Seagate reduces carbon footprint with refurbished storage drives

Daniel Sims

Posts: 1,078   +39
Why it matters: Seagate's latest sustainability report contains a lot of good news about its efforts to expand its use of renewable energy and reach carbon neutrality. A significant point, however, is the company's push alongside other groups to reuse old storage drives. Recent studies suggest refurbishing devices, even less energy-efficient ones, is more environmentally friendly than recycling them.

Seagate claims that between June 2021 and June 2022, its refurbishment program restored 1.16 million hard drives and solid-state drives for safe reuse. The effort could help reverse the wasteful trend of shredding old drives.

A report from last fall stated that many large tech companies upgrade their digital storage every few years, destroying and recycling millions of perfectly usable drives. The main reason is that they fear the legal ramifications of accidentally reselling storage without properly wiping it, thus exposing user data and damaging consumer trust.

The practice isn't as environmentally friendly as it initially sounds. Recycling breaks down drives and reuses the raw materials to manufacture new devices. The replacement drives are usually more energy-efficient. However, manufacturing new storage contributes far more to emissions than reusing old storage and could expand the use of conflict materials like rare-earth metals.

Seagate isn't alone in its endeavor to preserve drives. The company is a founding member of the Circular Drive Initiative (CDI), a group launched late last year intending to minimize e-waste by promoting storage reuse. Other members of CDI include Western Digital, Micron, Chia, McDonough Innovation, Smart Modular Technologies, Reconext, Solidigm, and Horizon Technology. The Initiative is working on a certification system to approve second-hand and third-hand drives.

Seagate's refurbishment program eliminated an estimated 540 metric tons of e-waste. Although it prefers to reuse drives, the company also launched an external HDD made from 30 percent recycled materials and 100 percent recycled packaging.

Energy use is also a big part of Seagate's report. Four of its seven global manufacturing sites now run entirely on renewable energy from solar panels and contracts that indirectly point to green power sources. The reliability of those contracts is unclear, but Seagate's numbers put it more than halfway toward its 2030 goal of using 100 percent renewable energy. The company plans to be carbon neutral by 2040 but doesn't indicate whether it will get there through carbon offsets (which aren't always trustworthy) or other means.

Check out the full report on Seagate's website for details on saved megawatt hours, diverted waste, reduced emissions, diversity spending, and other statistics.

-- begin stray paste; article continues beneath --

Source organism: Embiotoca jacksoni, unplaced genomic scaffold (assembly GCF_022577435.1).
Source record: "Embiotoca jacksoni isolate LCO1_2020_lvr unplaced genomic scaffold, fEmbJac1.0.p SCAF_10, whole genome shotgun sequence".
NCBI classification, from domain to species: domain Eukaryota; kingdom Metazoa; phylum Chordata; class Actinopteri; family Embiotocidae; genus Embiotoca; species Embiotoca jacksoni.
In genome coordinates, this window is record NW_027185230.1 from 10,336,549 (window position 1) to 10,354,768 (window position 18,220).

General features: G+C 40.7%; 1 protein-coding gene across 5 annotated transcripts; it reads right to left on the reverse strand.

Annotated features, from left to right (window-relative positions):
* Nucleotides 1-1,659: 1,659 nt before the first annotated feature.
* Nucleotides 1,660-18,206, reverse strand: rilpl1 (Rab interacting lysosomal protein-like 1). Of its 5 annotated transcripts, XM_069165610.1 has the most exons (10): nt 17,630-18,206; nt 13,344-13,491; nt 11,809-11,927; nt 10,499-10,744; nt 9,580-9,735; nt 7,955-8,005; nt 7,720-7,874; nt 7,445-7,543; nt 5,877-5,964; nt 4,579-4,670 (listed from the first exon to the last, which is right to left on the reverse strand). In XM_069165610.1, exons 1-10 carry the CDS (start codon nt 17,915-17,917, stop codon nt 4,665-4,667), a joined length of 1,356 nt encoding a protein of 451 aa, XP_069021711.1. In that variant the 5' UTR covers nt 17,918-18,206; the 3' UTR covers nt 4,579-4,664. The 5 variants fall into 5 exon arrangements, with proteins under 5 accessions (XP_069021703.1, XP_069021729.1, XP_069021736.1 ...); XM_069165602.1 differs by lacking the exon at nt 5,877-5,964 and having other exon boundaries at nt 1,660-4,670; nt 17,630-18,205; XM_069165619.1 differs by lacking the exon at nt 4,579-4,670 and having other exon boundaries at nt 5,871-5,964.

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Posts: 5,567   +7,735
It only reduces waste until we can no longer postpone decommissioning them. All drives created will eventually fail or be decommissioned. We are only delaying the inevitable


Posts: 104   +212
If anything, these drives might actually be more reliable than Seagate's freshly made drives. What with having been tested and surviving their first year and all.


Posts: 2,279   +1,248
Some time ago, I started noticing these refurbished enterprise drives on Amazon.
Many of them included 3 year warranty unlike new consumer drives directly from Seagate and WD having only 1y warranty.
I am guessing these refurbished drives undoubtedly were of much better quality and reliability.
I 5 years later I still use these drives although I installed bigger drives to my NAS.
Refurbished drives are ok, one year warranty on such crucial part of PC--not so much.
I remember well when HDD quality just dipped. I had few broken one lying waiting to be exposed all the time. Also, I think I replaced most HDDs in my family's laptops.


Posts: 357   +538
If anything, these drives might actually be more reliable than Seagate's freshly made drives. What with having been tested and surviving their first year and all.
Yeh, the bathtub failure statistics...where a lot of drives fail in the first year or two because of manufacturing flaws. So drives that make it after a year or two are the ones without manufacturing defects and then will last many years of use before finally dying due to wear and tear.


Posts: 295   +137
Maybe they should spend their time and money on improving their drives. Highest failure rates in the business.


Posts: 1,355   +392
I have a 2TB WD Blue drive that had been used for recording videos in DVR for few years. drive has over 51,000 hours runtime but somehow it still works and sentinel check shows perfect result. drive is still kicking strong in my desktop now.

I don't know how good Seagate refurbished drive is, but if they refurbished drives with only say 15,000 hours on them and offer buyer 3 years (or 25,000 hours) warranty it could still make sense. but that's only if the drive is really rated for 50,000 hours. somehow with seagate I kinda doubt that.

I personally wouldn't risk it. I will only buy new HDD that comes with minimum of 2y warranty.